Able Seaman Reg Walker saw Dechaineux on the bridge. “The captain was in a sitting position … And [he] had this hole in his stomach, and he was burnt a little, his lips were rather swollen … it was a tragic sight. Commander Rayment was dead. And there [were] a lot of badly burnt people around that area.” Walker helped carry the captain below: “ And he was asking all the time whether … those that were injured were being looked after … And he kept saying, ‘Look after them.’ ‘Just how serious are the injuries?’ … That’s all he was interested in … He died later in the day … He never uttered a moan or a groan. He was an outstanding person.”
Accounts differ about exactly what happened during the attack. Some witnesses reported three planes involved in the attack on the Australian flagship, with the other two shot down, but Captain Nichols in Shropshire stated that only one aircraft was involved. Others claimed there was a fourth plane that was also shot down. Some observers on Shropshire felt that the plane that attacked them was not the one that crashed into Australia.
Australia sailed for Manus Island in the Admiralty group at 11 am, escorted by Warramunga. Commodore Collins, who had suffered severe injuries, required a lengthy convalescence; Captain Nichols in Shropshire became commander of the task force (TF74) in which the Australian ships had been serving. Australia underwent repairs at Espiritu Santo in the New Hebrides and was back in action by the end of November.
Was it a deliberate suicide attack? Observers on Australia were sure of it: “ among those of us who saw the incident, there was no doubt as to the pilot’s suicidal intention”. The Australian official naval historian G. Hermon Gill states baldly: “ Australia was thus the first Allied ship to be hit by suicide aircraft”, and it is a claim often repeated.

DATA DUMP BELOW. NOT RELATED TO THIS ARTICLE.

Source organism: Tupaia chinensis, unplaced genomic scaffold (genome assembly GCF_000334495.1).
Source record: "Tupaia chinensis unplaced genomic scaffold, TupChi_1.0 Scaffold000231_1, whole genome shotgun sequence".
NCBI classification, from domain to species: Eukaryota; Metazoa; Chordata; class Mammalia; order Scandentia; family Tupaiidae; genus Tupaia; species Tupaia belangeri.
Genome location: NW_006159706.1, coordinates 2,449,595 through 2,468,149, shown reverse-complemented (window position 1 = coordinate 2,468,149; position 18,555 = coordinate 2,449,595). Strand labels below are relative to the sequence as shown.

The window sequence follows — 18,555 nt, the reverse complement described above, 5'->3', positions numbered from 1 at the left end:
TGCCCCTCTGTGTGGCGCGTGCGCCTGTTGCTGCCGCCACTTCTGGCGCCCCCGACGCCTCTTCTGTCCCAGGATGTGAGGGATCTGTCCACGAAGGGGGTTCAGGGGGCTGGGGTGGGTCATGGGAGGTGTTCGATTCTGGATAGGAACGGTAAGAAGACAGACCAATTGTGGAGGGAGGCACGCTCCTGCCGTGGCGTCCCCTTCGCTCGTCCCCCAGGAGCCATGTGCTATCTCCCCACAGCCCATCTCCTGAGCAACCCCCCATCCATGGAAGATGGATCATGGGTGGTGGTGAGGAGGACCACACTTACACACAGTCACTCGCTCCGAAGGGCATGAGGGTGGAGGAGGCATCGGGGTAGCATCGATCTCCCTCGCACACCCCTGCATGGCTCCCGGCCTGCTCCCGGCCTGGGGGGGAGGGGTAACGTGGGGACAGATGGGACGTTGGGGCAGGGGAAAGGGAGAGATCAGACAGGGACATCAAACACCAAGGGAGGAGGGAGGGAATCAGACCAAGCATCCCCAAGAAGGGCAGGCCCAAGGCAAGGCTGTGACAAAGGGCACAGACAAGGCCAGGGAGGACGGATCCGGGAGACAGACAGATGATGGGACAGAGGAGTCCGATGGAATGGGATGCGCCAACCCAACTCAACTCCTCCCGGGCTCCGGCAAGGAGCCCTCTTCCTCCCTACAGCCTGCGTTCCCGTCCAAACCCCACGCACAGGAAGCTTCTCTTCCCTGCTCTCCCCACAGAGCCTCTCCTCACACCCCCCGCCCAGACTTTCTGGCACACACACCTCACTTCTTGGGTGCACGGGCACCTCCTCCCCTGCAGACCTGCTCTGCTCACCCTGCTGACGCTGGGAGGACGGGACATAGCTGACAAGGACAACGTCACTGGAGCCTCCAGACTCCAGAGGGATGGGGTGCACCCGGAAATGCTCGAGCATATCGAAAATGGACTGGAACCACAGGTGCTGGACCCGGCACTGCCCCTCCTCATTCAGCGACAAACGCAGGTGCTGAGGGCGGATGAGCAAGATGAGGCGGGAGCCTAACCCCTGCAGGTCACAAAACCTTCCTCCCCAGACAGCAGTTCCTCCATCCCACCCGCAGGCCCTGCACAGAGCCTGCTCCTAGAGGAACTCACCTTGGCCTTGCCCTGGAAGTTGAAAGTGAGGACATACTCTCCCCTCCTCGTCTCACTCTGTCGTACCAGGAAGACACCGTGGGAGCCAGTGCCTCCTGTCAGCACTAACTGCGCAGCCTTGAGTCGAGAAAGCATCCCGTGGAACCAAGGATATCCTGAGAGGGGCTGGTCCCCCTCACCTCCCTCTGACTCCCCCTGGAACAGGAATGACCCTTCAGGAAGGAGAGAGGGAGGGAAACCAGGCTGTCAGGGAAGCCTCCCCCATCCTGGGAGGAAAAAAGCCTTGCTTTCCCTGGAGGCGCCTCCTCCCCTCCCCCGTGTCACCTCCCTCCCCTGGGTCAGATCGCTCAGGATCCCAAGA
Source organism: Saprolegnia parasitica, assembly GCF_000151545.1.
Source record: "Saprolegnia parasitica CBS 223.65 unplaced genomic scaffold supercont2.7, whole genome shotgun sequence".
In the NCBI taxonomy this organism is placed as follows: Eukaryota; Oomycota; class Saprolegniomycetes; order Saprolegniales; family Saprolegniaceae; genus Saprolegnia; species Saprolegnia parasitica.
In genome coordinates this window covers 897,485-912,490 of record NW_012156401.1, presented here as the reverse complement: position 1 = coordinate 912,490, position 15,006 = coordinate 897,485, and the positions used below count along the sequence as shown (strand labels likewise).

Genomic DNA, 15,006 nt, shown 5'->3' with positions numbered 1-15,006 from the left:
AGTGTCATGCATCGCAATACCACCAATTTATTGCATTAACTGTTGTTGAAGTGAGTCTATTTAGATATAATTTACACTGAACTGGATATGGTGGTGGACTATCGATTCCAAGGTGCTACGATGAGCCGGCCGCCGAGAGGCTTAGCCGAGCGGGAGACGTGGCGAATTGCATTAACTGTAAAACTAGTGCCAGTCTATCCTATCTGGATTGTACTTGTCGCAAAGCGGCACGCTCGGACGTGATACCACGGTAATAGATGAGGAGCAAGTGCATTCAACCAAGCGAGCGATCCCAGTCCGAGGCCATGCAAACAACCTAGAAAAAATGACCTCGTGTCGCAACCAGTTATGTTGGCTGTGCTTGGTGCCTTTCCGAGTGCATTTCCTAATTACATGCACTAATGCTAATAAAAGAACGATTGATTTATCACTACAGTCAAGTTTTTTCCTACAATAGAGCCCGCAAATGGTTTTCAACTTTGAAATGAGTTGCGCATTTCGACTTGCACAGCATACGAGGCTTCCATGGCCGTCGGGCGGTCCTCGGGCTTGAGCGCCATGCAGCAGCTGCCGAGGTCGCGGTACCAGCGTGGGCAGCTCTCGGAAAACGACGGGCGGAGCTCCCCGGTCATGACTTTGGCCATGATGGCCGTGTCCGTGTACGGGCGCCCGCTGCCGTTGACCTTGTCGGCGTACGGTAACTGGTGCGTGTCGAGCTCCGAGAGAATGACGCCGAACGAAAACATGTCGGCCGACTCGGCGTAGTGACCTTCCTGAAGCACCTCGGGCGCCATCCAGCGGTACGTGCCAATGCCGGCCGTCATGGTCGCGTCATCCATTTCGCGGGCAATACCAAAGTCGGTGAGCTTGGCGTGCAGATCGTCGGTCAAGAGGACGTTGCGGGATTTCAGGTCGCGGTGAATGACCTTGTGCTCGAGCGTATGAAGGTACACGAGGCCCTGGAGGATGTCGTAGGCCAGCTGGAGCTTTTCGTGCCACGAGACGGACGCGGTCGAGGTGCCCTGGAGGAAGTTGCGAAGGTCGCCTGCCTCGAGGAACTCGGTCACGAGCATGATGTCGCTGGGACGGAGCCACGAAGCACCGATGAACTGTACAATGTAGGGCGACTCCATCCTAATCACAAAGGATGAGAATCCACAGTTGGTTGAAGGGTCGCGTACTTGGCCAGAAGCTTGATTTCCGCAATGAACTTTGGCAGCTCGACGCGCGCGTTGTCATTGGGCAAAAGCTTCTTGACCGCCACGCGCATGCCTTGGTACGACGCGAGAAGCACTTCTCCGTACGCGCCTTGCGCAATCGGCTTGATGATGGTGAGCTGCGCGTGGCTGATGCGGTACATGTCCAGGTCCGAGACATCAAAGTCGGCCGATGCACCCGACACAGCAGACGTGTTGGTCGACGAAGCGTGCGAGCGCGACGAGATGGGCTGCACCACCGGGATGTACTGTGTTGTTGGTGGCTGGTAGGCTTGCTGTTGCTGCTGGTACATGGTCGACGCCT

The American official naval historian Samuel E. Morison, however, offers a dissenting view: “This was not an organised attack.” Isolated instances had been observed since 1942 of Japanese pilots crashing their aircraft into ships when their bombs had missed or their aircraft were badly damaged, and the American view is that the attack on Australia falls into this category. Morison admits that “sacrificial crashing as definite tactics began in the autumn of 1944” but claims that the “ first organised attack was the one on escort carriers Santee and Suwannee on 25 October”.
On that day, just four days after the attack on Australia, HMAS Shropshire and Arunta took part in the action at Surigao Strait, between Leyte and Dinagat islands. This was one of four actions that day, known collectively as the battle of Leyte Gulf; it was the last ever surface battle fleet action in history and the Allied forces smashed the Japanese fleet, which lost three battleships (including the Musashi), all four carriers, six cruisers, and more than a dozen destroyers.